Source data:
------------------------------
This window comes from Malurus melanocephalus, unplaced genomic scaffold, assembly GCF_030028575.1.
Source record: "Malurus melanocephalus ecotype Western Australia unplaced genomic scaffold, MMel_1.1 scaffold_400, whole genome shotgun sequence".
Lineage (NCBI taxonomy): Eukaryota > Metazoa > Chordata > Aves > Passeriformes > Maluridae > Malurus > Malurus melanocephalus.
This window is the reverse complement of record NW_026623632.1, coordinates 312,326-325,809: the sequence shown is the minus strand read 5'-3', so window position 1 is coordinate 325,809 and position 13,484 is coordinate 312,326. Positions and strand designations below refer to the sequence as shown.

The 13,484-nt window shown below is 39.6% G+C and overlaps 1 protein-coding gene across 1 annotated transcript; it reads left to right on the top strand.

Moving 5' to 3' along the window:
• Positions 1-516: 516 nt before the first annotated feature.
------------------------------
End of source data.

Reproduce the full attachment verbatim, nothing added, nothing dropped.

This window comes from Malurus melanocephalus, unplaced genomic scaffold, assembly GCF_030028575.1.
Source record: "Malurus melanocephalus ecotype Western Australia unplaced genomic scaffold, MMel_1.1 scaffold_400, whole genome shotgun sequence".
Lineage (NCBI taxonomy): Eukaryota > Metazoa > Chordata > Aves > Passeriformes > Maluridae > Malurus > Malurus melanocephalus.
This window is the reverse complement of record NW_026623632.1, coordinates 312,326-325,809: the sequence shown is the minus strand read 5'-3', so window position 1 is coordinate 325,809 and position 13,484 is coordinate 312,326. Positions and strand designations below refer to the sequence as shown.

The 13,484-nt window shown below is 39.6% G+C and overlaps 1 protein-coding gene across 1 annotated transcript; it reads left to right on the top strand.

Moving 5' to 3' along the window:
• Positions 1-516: 516 nt before the first annotated feature.